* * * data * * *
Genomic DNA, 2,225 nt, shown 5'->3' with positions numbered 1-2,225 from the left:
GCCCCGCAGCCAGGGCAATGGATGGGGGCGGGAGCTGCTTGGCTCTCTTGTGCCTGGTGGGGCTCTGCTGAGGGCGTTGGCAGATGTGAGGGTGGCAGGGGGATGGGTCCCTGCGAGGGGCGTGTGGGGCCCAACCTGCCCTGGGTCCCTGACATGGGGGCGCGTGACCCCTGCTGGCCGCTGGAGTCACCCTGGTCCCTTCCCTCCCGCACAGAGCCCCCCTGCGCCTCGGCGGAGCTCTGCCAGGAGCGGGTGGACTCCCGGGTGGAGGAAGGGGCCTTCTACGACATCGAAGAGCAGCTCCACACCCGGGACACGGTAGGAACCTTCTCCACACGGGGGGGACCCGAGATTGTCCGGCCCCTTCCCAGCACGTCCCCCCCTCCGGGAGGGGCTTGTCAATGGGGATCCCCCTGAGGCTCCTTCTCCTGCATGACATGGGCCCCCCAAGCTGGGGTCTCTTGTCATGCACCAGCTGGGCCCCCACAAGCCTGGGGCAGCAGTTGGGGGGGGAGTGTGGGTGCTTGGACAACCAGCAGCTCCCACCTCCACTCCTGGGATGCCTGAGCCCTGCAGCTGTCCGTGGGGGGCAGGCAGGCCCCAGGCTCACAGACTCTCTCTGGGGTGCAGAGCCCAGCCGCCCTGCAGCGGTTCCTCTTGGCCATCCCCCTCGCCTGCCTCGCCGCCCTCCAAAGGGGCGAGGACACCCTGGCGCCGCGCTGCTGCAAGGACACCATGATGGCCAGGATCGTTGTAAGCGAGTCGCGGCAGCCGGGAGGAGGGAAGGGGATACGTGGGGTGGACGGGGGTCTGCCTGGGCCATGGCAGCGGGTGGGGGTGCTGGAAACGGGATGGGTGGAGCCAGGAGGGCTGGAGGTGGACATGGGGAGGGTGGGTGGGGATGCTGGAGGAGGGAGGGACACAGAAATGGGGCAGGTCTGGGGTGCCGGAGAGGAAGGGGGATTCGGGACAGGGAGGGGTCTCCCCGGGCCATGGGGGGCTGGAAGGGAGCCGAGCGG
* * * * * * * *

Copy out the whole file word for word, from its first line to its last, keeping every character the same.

Genomic DNA, 2,225 nt, shown 5'->3' with positions numbered 1-2,225 from the left:
GCCCCGCAGCCAGGGCAATGGATGGGGGCGGGAGCTGCTTGGCTCTCTTGTGCCTGGTGGGGCTCTGCTGAGGGCGTTGGCAGATGTGAGGGTGGCAGGGGGATGGGTCCCTGCGAGGGGCGTGTGGGGCCCAACCTGCCCTGGGTCCCTGACATGGGGGCGCGTGACCCCTGCTGGCCGCTGGAGTCACCCTGGTCCCTTCCCTCCCGCACAGAGCCCCCCTGCGCCTCGGCGGAGCTCTGCCAGGAGCGGGTGGACTCCCGGGTGGAGGAAGGGGCCTTCTACGACATCGAAGAGCAGCTCCACACCCGGGACACGGTAGGAACCTTCTCCACACGGGGGGGACCCGAGATTGTCCGGCCCCTTCCCAGCACGTCCCCCCCTCCGGGAGGGGCTTGTCAATGGGGATCCCCCTGAGGCTCCTTCTCCTGCATGACATGGGCCCCCCAAGCTGGGGTCTCTTGTCATGCACCAGCTGGGCCCCCACAAGCCTGGGGCAGCAGTTGGGGGGGGAGTGTGGGTGCTTGGACAACCAGCAGCTCCCACCTCCACTCCTGGGATGCCTGAGCCCTGCAGCTGTCCGTGGGGGGCAGGCAGGCCCCAGGCTCACAGACTCTCTCTGGGGTGCAGAGCCCAGCCGCCCTGCAGCGGTTCCTCTTGGCCATCCCCCTCGCCTGCCTCGCCGCCCTCCAAAGGGGCGAGGACACCCTGGCGCCGCGCTGCTGCAAGGACACCATGATGGCCAGGATCGTTGTAAGCGAGTCGCGGCAGCCGGGAGGAGGGAAGGGGATACGTGGGGTGGACGGGGGTCTGCCTGGGCCATGGCAGCGGGTGGGGGTGCTGGAAACGGGATGGGTGGAGCCAGGAGGGCTGGAGGTGGACATGGGGAGGGTGGGTGGGGATGCTGGAGGAGGGAGGGACACAGAAATGGGGCAGGTCTGGGGTGCCGGAGAGGAAGGGGGATTCGGGACAGGGAGGGGTCTCCCCGGGCCATGGGGGGCTGGAAGGGAGCCGAGCGG